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Math Help - Laurent series

  1. #1
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    Laurent series

    Hi i'm new to this forum. I have a question with Laurent series.
    Found below in an Eng Math text

    z^2 * exp(1/z)

    = z^2 * (expansion of exp(z), replacing z with 1/z )

    However, as I understand eventhough exp(z) is entire (analytic
    everywhere) exp(1/z) is not. so can the expansion of exp(z)
    1 + z/1! + (z^2)/2! + ...

    replacing z by 1/z be valid here?

    thanks in advance
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  2. #2
    MHF Contributor chisigma's Avatar
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    The answers to your question is: yes!...

    The use of \frac{1}{z} instead of z in Taylor expansion of e^{z} is correct, so that is...

    f(z)=z^{2}\cdot e^{\frac{1}{z}}= z^{2}\cdot \sum_{n=0}^{\infty} \frac{1}{z^{n}\cdot n!} (1)

    In this case the function f(*) expressed in (1) as Laurent series is said to have an essential singularity in z=0...

    Kind regards

    \chi \sigma
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  3. #3
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    Thanks for the reply.
    Anyway, I was wondering how could Taylor expansion be used here if there's a singularity at z=0 ?
    If we use the Taylor expansion for exp(z) for the solution, replacing z with 1/z aren't we assuming that exp(1/z) is also analytic at z=0?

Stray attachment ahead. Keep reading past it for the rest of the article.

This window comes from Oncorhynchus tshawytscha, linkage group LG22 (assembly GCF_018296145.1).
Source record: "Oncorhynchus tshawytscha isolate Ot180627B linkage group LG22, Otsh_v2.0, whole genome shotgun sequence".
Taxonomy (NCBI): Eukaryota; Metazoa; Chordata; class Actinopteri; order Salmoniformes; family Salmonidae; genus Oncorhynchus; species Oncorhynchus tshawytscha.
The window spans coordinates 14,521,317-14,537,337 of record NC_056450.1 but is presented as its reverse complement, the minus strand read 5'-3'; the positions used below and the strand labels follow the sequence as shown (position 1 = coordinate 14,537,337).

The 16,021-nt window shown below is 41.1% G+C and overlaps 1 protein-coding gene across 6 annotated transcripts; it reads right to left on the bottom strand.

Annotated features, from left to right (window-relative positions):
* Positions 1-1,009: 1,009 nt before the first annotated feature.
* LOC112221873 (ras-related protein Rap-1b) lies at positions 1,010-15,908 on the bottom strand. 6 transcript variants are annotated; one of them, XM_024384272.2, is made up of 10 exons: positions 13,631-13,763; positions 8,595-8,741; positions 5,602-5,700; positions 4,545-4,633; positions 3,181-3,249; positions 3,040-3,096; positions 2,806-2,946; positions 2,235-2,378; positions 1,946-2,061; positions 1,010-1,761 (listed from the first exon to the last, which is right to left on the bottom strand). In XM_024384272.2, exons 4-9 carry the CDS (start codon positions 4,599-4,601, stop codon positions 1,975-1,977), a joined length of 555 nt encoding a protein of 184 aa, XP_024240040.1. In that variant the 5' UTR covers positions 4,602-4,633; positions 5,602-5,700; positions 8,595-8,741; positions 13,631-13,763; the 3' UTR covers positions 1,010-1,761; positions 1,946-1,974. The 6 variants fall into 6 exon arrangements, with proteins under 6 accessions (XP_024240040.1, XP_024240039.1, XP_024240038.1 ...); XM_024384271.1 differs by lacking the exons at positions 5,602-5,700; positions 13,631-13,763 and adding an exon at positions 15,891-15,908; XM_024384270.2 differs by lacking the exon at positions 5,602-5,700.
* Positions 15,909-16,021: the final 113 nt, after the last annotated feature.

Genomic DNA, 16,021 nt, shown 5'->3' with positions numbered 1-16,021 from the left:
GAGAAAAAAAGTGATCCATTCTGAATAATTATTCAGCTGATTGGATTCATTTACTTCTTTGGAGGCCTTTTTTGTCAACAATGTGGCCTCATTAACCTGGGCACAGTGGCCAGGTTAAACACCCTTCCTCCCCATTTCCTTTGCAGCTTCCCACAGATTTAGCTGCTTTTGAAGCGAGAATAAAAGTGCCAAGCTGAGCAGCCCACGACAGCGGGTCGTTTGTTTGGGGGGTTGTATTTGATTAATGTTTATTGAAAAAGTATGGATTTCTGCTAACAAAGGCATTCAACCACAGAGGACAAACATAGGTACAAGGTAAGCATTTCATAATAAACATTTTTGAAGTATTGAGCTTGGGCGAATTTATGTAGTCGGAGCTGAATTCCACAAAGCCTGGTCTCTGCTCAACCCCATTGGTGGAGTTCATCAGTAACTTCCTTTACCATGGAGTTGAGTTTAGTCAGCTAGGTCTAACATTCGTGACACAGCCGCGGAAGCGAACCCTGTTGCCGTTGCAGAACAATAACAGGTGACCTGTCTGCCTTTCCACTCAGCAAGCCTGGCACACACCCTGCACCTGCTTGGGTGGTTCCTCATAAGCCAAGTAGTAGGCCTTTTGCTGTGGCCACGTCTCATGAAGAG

Though Laurent expansion allows for singularities how does it relate here?
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  4. #4
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    Quote Originally Posted by krindik View Post
    I was wondering how could Taylor expansion be used here if there's a singularity at z=0 ?
    If we use the Taylor expansion for exp(z) for the solution, replacing z with 1/z aren't we assuming that exp(1/z) is also analytic at z=0?

    Though Laurent expansion allows for singularities how does it relate here?
    That series for z^2e^{1/z} is a Laurent series, not a Taylor series (because it includes negative powers of z). In general, a Laurent series converges in an annulus m<|z|<M. In this case, m=0 and M=∞.
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  5. #5
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    Thanks.

    exp(z) = 1 + z + z/2! + ...

    Above expansion is based on the property that exp(z) is analytic. That's how the Taylor expansion was written for exp(z)

    But then, how could be used for Laurents expansion as exp(1/z) is not analytic. ie. we may be able arrive at the solution by using the formulas for Laurent expansion. But can we take the assumptions for Taylor expansion to this?
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  6. #6
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    The point is that it is valid everywhere except at x= 0. That doesn't have to be said explicitely because the function itself does not exist at x= 0.
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  7. #7
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    That's precisely my point.
    Since it doesn't exist for z=0 how can u expand it with Taylor series?

    I'd really appreciate if you would let me know how the derivation for exp(z) came from.

    In the text I read it is from Taylor series
    i.e.
    f(z) = sum(An * (z-z0)^n) : n=0, ... infinity
    where
    f(z) = exp(z)
    An = (n th differential of f at z0) / n!

    Only then
    exp(z) = 1 + z + z^2/2! + ....
    is derived.

    My question is how can we use the above derivation for exp(1/z) as we have assumed the analyticity of the function?

    Thanks



    (btw, how do u write the math symbols? the sigma symbol on the tool bar inserts only [tex] tags )
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